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Anyone here succumbed to 4K Ultra HD Blu-ray?


JTWfan77
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Do you own or plan to acquire a UHD Blu-ray capable home cinema system?  

75 members have voted

  1. 1. Do you own or plan to acquire a UHD Blu-ray capable home cinema system?

    • Yes, I do
    • No, 1080p Blu-ray is good enough.
    • No, I'll miss my 3D Blu-ray too much.
    • No, I've only got 720p capability and it looks mighty fine.
    • No, DVD rulez!
    • No, I'm still rocking a Laserdisc player!
    • No, VHS will return (just look at vinyl)!
    • What's UHD Blu-ray?


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5 minutes ago, bruce marshall said:

Who said it did Deaf Man?

 

Well, you did, on several occasions. And please, watch your language.

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2 hours ago, bruce marshall said:

How much better is a bluray played on a UHD machine going to look?

Seems to be a slight upgrade in resolution ( like a DVD player on a BR machine)

 

1 hour ago, AC1 said:

Wait! Blu-ray is only a slight upgrade to DVD? Come to my place, I would like to demonstrate you the opposite.

There might be more context but if I'm deciphering correctly, he's just comparing automatic upscaling and how it's not as good as a native master. A bluray played in a 4k player, upscaled to 4k, is not true 4k just like a DVD played in a bluray player upscaled to 720p is not true HD.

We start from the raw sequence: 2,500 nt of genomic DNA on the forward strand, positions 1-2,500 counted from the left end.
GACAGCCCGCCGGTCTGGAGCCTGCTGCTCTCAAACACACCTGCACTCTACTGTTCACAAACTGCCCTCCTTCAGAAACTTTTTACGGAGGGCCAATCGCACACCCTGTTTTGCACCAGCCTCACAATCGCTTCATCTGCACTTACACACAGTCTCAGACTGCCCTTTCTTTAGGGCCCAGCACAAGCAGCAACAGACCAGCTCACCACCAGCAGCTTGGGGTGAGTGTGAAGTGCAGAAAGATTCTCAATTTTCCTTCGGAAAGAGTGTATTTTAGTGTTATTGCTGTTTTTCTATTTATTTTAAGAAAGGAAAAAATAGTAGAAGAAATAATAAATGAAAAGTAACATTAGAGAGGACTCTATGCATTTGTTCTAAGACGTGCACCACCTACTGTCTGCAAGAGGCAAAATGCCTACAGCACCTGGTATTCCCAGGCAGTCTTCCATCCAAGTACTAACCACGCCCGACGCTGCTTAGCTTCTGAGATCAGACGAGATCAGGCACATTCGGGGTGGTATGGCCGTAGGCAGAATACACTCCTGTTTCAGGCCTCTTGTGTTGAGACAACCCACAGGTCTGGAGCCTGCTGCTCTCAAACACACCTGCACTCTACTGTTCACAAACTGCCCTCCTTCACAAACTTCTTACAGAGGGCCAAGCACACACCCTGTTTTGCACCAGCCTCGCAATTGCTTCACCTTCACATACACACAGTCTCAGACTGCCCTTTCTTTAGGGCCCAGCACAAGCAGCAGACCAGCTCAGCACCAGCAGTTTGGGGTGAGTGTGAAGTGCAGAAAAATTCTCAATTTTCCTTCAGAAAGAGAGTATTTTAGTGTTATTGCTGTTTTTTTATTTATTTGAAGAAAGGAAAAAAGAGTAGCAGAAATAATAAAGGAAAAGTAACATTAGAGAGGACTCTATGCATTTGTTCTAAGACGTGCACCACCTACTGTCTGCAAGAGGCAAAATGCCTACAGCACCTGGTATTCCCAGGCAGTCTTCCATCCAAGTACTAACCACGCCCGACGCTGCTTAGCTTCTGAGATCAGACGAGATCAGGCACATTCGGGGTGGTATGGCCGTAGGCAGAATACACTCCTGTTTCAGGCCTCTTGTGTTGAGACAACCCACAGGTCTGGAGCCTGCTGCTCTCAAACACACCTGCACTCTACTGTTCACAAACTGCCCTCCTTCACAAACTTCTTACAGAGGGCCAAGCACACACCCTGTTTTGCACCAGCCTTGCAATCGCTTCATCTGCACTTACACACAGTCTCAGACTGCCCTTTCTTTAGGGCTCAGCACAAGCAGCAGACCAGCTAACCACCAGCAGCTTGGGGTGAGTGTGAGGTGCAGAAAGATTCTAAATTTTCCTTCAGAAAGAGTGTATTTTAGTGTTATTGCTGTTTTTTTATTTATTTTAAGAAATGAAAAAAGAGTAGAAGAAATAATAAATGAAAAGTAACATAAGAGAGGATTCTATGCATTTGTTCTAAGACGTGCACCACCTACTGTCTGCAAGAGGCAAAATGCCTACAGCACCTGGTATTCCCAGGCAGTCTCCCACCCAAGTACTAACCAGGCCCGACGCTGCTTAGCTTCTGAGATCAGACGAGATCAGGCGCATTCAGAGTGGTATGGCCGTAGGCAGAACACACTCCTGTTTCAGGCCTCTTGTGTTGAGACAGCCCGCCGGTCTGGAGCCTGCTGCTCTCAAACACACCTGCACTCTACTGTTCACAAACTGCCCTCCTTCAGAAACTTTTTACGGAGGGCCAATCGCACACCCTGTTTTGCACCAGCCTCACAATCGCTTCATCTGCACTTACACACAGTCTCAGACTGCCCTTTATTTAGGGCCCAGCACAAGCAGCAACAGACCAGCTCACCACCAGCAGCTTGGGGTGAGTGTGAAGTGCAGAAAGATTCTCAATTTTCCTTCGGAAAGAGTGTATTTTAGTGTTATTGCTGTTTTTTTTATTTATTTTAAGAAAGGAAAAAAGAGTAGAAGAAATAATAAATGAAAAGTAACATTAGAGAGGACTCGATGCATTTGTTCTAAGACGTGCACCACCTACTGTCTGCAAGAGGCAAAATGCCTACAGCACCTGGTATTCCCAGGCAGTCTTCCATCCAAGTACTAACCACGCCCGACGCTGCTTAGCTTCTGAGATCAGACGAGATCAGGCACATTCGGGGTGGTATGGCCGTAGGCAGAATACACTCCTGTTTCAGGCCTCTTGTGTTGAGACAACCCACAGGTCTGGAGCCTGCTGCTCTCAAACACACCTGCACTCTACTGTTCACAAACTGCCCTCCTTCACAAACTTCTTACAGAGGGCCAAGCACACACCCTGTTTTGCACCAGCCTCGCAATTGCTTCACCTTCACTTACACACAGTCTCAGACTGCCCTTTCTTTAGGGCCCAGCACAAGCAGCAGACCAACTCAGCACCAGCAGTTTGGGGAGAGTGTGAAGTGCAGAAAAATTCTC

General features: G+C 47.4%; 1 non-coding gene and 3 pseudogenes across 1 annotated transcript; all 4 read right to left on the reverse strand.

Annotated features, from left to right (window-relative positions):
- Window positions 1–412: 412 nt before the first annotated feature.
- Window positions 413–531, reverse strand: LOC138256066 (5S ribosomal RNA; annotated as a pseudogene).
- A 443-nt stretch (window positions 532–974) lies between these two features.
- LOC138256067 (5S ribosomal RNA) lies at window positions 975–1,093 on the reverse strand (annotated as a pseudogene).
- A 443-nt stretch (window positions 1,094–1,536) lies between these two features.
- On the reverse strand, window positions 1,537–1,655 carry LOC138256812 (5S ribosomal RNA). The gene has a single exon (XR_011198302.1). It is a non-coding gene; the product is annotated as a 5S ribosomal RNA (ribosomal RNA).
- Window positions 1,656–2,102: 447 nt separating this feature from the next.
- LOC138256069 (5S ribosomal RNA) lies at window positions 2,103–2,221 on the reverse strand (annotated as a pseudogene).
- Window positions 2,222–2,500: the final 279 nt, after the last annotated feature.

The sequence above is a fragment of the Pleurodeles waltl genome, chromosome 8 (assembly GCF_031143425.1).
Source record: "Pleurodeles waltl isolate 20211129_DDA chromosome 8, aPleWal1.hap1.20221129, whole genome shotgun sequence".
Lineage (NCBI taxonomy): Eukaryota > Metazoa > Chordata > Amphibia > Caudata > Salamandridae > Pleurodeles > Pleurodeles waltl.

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Right.

I'm simply asking if there is ANY upgrade on a BR played in a UHD machine.

Like there is some upgrade - app. Fifty percent resolution- in DVD player in a BR player

 

 

 

 

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I guess the question is about upscaling? If playing a regular BD on a UHD player and a 4K TV does any magic on the 1080p disc resolution?


I have the Sony sony ubp-x800m2, which specifications includes an upscaling feature.

 

Playing any BD looks great on my set. Do they look better now, compared to my old, non-UHD set up? No idea, but things look good.


Do they look 4K, though? No.

 

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According to the Tv read out the bd resolved at greater than 1080.

I forget how much.

Would a true 4k disc look better?

Doubtful for a cgi animated feature.

Possibly for a movie shot on film stock